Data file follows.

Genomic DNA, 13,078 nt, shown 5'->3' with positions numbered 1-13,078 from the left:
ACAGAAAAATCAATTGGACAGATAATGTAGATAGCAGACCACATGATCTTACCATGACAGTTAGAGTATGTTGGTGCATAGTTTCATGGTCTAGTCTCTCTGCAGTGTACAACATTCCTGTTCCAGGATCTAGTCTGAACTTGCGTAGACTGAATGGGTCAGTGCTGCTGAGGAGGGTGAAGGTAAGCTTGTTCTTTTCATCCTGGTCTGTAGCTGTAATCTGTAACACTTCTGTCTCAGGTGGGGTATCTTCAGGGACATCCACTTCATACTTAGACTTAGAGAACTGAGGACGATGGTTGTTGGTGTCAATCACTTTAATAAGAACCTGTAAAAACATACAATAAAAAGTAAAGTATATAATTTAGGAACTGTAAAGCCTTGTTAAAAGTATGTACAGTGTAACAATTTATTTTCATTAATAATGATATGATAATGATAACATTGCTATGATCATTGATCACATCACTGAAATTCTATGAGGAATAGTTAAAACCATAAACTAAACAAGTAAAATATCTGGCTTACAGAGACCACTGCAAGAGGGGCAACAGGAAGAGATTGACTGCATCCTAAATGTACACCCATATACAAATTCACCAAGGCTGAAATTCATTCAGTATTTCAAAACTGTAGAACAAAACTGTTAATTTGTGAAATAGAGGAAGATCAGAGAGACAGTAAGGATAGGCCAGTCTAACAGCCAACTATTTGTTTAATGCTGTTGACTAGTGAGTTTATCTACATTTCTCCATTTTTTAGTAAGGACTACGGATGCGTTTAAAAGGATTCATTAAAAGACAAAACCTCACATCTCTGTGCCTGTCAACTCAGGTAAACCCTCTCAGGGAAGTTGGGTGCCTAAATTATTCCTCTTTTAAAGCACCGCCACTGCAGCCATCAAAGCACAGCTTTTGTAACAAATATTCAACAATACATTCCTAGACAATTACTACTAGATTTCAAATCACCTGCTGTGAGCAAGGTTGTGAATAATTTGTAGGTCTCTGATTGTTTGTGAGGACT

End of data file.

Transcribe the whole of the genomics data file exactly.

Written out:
Genomic DNA, 13,078 nt, shown 5'->3' with positions numbered 1-13,078 from the left:
ACAGAAAAATCAATTGGACAGATAATGTAGATAGCAGACCACATGATCTTACCATGACAGTTAGAGTATGTTGGTGCATAGTTTCATGGTCTAGTCTCTCTGCAGTGTACAACATTCCTGTTCCAGGATCTAGTCTGAACTTGCGTAGACTGAATGGGTCAGTGCTGCTGAGGAGGGTGAAGGTAAGCTTGTTCTTTTCATCCTGGTCTGTAGCTGTAATCTGTAACACTTCTGTCTCAGGTGGGGTATCTTCAGGGACATCCACTTCATACTTAGACTTAGAGAACTGAGGACGATGGTTGTTGGTGTCAATCACTTTAATAAGAACCTGTAAAAACATACAATAAAAAGTAAAGTATATAATTTAGGAACTGTAAAGCCTTGTTAAAAGTATGTACAGTGTAACAATTTATTTTCATTAATAATGATATGATAATGATAACATTGCTATGATCATTGATCACATCACTGAAATTCTATGAGGAATAGTTAAAACCATAAACTAAACAAGTAAAATATCTGGCTTACAGAGACCACTGCAAGAGGGGCAACAGGAAGAGATTGACTGCATCCTAAATGTACACCCATATACAAATTCACCAAGGCTGAAATTCATTCAGTATTTCAAAACTGTAGAACAAAACTGTTAATTTGTGAAATAGAGGAAGATCAGAGAGACAGTAAGGATAGGCCAGTCTAACAGCCAACTATTTGTTTAATGCTGTTGACTAGTGAGTTTATCTACATTTCTCCATTTTTTAGTAAGGACTACGGATGCGTTTAAAAGGATTCATTAAAAGACAAAACCTCACATCTCTGTGCCTGTCAACTCAGGTAAACCCTCTCAGGGAAGTTGGGTGCCTAAATTATTCCTCTTTTAAAGCACCGCCACTGCAGCCATCAAAGCACAGCTTTTGTAACAAATATTCAACAATACATTCCTAGACAATTACTACTAGATTTCAAATCACCTGCTGTGAGCAAGGTTGTGAATAATTTGTAGGTCTCTGATTGTTTGTGAGGACT